Friday, January 20, 2023

Balancing Life Work and a Chainsaw, by Josh Stallings

Q: The balance between life and work can be difficult to manage as a writer, because we all "work at home". How do you succeed, and fail?





A: The balancing act. Yesterday Catriona described it as a teeter-totter, I like that and some days it does feel like a playground game. Other days it feels more like juggling chainsaws, same balancing act, but the stakes are higher. Yes that’s hyperbole. Yes it’s a a bit overly dramatic. But I’m running on little sleep and my work/life balance is out of whack.


I am blessed/cursed to have spent my life working as a creative in one field or another. As a trailer editor I felt at times like a gunslinger. Come to town, break a movie campaign’s back, roll on to the next. There was zero balance. I never missed a deadline but my family paid a price. As I did. 


I always felt I was one stumble away from losing it all. And in some ways I was. Fail to open a couple of big films and clients stop calling. Same is true for authors, under-perform on a couple of books and your prospects shrink. To up my odds for success I worked around the clock. Not a recipe for a balanced life.


When I was able to write full time I worked hard to balance my life, and for a while I attained something like a teeter-totter. Now due to health issues in my family, I need to step up there. My writing is taking a back seat. 


Waaaa waaaa…. Wait. Readjust my lens. Drop the micro and cut to a wide shot. Get some perspective.


Everything of any real worth that I have written was based on my experiences. Yes they have been amplified, settings have morphed, characters have been composited, but the heart of any work is based on scenes from a life lived.


If that is true, and today it is, then maybe the whole concept of work/life balance is flawed. Walking across a snowy meadow with my wife, we are in the middle of a heavy conversation, for a moment we both stop and take in the snow draped mountains surrounding us. In the face of this natural beauty everything feels less immediate. Driving home we will sort out the best way to handle life’s latest stumbling block. It is easier to see solutions once the mountains have shrunk them to the right size. This thought will make it into my writing, oh damn it did just now, and you’re reading it… So was that walk in the meadow life or work?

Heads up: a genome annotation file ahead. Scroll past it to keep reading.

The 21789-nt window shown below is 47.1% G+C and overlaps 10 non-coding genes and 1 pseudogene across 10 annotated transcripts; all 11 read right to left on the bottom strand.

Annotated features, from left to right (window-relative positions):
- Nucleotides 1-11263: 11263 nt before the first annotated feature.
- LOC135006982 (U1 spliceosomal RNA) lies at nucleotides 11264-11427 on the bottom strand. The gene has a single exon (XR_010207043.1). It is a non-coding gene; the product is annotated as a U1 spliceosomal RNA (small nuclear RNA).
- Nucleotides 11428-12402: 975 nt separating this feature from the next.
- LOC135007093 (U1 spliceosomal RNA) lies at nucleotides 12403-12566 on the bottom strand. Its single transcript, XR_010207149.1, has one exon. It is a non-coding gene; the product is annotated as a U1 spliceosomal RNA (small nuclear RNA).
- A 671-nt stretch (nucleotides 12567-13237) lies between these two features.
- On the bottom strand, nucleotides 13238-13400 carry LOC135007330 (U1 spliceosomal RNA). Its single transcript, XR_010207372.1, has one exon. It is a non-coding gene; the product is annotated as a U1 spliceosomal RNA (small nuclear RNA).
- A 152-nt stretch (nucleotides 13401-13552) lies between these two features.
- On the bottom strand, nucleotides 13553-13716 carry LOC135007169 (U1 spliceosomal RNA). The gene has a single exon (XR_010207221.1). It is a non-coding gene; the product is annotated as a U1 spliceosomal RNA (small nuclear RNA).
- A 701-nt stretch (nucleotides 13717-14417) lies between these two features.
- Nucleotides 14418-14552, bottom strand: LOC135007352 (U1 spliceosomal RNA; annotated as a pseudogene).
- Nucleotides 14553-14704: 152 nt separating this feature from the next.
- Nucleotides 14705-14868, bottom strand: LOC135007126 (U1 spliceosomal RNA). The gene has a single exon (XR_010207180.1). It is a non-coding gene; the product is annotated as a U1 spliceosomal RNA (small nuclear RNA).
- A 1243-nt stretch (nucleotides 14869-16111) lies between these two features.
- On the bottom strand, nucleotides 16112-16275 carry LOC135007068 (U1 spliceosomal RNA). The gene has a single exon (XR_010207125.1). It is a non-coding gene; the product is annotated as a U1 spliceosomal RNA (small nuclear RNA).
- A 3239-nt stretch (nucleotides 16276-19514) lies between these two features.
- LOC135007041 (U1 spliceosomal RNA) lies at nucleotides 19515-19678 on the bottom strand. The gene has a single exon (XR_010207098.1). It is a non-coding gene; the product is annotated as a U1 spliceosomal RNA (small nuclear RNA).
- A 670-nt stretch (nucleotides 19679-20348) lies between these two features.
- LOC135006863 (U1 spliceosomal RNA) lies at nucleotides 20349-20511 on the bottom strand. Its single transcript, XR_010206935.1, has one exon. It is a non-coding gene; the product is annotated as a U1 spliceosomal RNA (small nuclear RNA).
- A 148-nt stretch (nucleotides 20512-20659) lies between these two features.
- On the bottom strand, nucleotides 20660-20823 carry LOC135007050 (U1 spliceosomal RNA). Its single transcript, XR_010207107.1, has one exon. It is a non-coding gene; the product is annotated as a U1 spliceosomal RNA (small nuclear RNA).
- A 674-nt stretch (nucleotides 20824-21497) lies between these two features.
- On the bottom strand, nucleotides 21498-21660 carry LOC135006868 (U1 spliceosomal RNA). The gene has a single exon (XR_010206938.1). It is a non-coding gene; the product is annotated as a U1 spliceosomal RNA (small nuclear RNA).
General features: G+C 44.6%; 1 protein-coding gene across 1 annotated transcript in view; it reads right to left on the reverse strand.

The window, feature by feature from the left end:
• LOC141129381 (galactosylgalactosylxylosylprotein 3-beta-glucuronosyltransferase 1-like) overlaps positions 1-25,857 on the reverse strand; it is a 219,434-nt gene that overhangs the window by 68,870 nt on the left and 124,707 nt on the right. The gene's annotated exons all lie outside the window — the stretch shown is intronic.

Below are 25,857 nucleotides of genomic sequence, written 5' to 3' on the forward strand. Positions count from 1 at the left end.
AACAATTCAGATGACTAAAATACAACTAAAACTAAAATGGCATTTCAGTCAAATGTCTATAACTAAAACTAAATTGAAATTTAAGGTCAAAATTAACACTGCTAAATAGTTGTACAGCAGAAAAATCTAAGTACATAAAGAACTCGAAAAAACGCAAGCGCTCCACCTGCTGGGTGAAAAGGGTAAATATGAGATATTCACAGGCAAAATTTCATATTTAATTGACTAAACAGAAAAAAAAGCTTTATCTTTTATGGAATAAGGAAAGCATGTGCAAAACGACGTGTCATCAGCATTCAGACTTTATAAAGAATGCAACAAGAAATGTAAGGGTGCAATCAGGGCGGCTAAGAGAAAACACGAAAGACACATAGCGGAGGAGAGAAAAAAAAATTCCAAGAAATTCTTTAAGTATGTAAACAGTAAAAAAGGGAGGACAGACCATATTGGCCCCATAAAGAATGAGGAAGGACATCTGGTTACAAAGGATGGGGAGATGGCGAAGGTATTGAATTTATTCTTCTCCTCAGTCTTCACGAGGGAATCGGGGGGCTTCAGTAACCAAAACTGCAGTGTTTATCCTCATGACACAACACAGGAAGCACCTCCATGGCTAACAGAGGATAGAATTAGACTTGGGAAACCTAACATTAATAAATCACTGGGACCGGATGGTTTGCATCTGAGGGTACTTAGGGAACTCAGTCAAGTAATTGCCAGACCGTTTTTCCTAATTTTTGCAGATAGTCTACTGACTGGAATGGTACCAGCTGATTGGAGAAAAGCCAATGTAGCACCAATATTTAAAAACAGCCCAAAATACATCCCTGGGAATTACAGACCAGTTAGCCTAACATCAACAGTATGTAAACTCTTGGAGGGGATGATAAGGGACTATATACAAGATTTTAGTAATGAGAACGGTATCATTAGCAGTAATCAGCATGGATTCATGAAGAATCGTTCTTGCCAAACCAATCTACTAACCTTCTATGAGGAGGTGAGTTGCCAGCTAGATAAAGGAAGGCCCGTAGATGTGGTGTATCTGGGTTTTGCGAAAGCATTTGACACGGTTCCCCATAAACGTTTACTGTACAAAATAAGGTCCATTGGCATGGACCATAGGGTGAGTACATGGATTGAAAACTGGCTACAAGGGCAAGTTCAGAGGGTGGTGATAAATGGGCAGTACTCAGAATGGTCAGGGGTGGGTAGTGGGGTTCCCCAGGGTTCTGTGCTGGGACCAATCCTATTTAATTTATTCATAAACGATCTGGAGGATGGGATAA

My father was an artist, he spent his life seeking and creating beauty. I asked him what that meant. “Beauty?” He pointed out over the Puget Sound, smiled and laughed. “See that? It never doesn’t take my breath away.” 


Were we living or working?


Both require me to be present. Where I get out of balance — if there is such a thing — is when I’m walking in a meadow but my mind is in the pages at home. Doing that I risk missing real life happening in real time. I might miss seeing Ernie the adventure poodle pulling a sneak attack by diving off a picnic table onto Buster. After a rolling tussle they both disengaged and chased after a real or imagined rabbit. They were filled with the pure joy of life. And they were just two pups running in a snowy field. 



We get to choose what we see and then how we report it, but only if we’re present for it. 


Everything is work. Everything is life. And isn’t that wonderful.




8 comments:

Dietrich Kalteis said...

Another great post, Josh. I think you're right about being present and keeping a balance.

Catriona McPherson said...

Joyous post, Josh. Except for putting the words chainsaw and balance together. Dead right about walking and talking. Cx

Susan C Shea said...

Sounds like you're dealing with some heavy stuff...but still finding beauty and creativity, Josh.

Anonymous said...

Wonderful post as always. And the thing is the paying attention details show up later maybe? At least they do in my work.

Josh Stallings said...

Thanks Dietrich, writing this I became clear that being present always is the key. One I’m working on daily.
Catriona, thank you, and Chainsaw is a problem coming from the person who put teeter-totter together with tater-tots, I will never be able to separate them now.
Susan, heavy but also full of beautiful moments. Life, always evolving.

Anonymous said...

You were present for this article. It is beautifully written. Thanks for 🥲 ‘tearing’ me up!

Anonymous said...

Wisdom!

Anonymous said...

Josh,

I always thought I got a lot of life from work and a lot of work from life.

Louise